The defendant contends that the trial court made constant comments on the evidence and unduly limited his cross-examination of State's witnesses, which conduct by the Judge was improper and prejudiced his defense before the jury. He has not, however, cited us to any portion of the record reflecting any such judicial impropriety. It is the responsibility of the defendant to support his contention of errors with appropriate citations, both to the record and to legal authorities. Without such assistance, we cannot determine the merits of his claim. Whitten v. State, (1975) 263 Ind. 407, 413-14, 333 N.E.2d 86, 90. See Hill v. State, (1977) 267 Ind. 411, 414, 370 N.E.2d 889, 891. See also Davis v. State, (1976) 265 Ind. 476, 478, 355 N.E.2d 836, 838.ISSUE III
Over a pretrial suppression motion and timely in-trial objection, the trial court admitted into evidence the twelve gauge single barrel shotgun and an empty shell that had been removed from it. The gun *77 had been seen by Officer Wood in plain view on the back floorboard of the defendant's automobile at the time he and Officer Snow stopped the defendant for questioning. Defendant contends that the police illegally searched his car and seized the gun and shell without probable cause.
Officer Snow testified that he stopped the automobile because it and the occupants matched the description that had been dispatched by police radio relevant to the robbery. He did not arrest the defendant at that time, however. Rather, the defendant returned to the scene of the robbery voluntarily at the officer's request. And, at the officer's suggestion, he voluntarily relinquished possession of the gun for the trip to the scene. The arrest was made immediately after arriving at the service station, at which time the victim identified the defendant as one of the men who had robbed him.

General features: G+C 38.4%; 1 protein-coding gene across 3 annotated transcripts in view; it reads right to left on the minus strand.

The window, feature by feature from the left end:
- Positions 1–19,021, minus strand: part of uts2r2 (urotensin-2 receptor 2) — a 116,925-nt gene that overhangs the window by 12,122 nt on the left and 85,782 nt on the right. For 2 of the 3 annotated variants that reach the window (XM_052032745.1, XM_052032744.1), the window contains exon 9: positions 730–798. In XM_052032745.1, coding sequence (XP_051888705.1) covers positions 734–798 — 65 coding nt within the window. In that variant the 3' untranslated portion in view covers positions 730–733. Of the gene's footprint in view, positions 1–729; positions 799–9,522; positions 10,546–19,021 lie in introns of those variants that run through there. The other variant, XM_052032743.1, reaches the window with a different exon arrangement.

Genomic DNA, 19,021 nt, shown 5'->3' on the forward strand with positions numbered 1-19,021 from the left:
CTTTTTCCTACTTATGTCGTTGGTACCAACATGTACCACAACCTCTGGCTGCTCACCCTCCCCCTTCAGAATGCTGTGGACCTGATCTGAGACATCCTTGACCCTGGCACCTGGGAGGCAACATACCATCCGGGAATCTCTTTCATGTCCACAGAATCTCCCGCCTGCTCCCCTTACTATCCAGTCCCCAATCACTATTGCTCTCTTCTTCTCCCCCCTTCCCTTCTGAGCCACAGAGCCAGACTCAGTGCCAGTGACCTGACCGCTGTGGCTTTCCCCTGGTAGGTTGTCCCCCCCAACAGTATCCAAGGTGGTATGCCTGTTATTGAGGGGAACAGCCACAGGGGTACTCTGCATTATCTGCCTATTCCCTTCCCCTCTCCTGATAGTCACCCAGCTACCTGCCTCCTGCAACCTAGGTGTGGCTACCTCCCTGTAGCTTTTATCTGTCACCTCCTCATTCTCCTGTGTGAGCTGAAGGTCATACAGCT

At the time Officer Snow stopped the automobile, he knew that the robbery suspects were two Negro males, one 15-16 years old, and the other, 35-40 years old. The suspects in the car were two Negro males, matching this description.
Officer Snow knew that the automobile used in the robbery was a 1968 or 1969 green Chevrolet Impala. The car he stopped, shortly after 4:00 a.m. and only moments after the robbery, matched this description.
From the information known to him, Officer Snow had probable cause to arrest the defendant for the service station robbery at the time he stopped the car. Luckett v. State, (1972) 259 Ind. 174, 284 N.E.2d 738; James v. State, (1972) 258 Ind. 392, 281 N.E.2d 469; Hlousek v. State, (1971) 256 Ind. 450, 269 N.E.2d 387; Zarnik v. State, (1977) Ind. App., 361 N.E.2d 202, 205-06. See Chambers v. Maroney, (1970) 399 U.S. 42, 52, 90 S. Ct. 1975, 1981, 26 L. Ed. 2d 419, 428-29. The seizure of the gun would have been a lawful seizure incident to the arrest. Chimel v. California, (1969) 395 U.S. 752, 763, 89 S. Ct. 2034, 2040, 23 L. Ed. 2d 685, 694; Grzesiowski v. State, (1976) 168 Ind. App. 318, 327, 343 N.E.2d 305, 311. It is of no consequence that Officer Snow may not have known that he had probable cause to arrest at the time he stopped the suspects. If probable cause to arrest exists in fact, a seizure of evidence will be upheld. Hatcher v. State, (1980) Ind., 410 N.E.2d 1187; Jenkins v. State, (1977) Ind. App., 361 N.E.2d 164, 167.
The trial court committed no error in admitting the shotgun and shell into evidence.ISSUE IV
The defendant contends that his conviction as an habitual offender was improper and unconstitutional. His presentation and argument upon this issue is almost identical to that we reviewed and rejected in Shepler v. State, (1980) Ind., 412 N.E.2d 62.
We find no reversible error. The judgment of the trial court is affirmed.
GIVAN, C.J., and HUNTER and PIVARNIK, JJ., concur.
DeBRULER, J., concurs in result.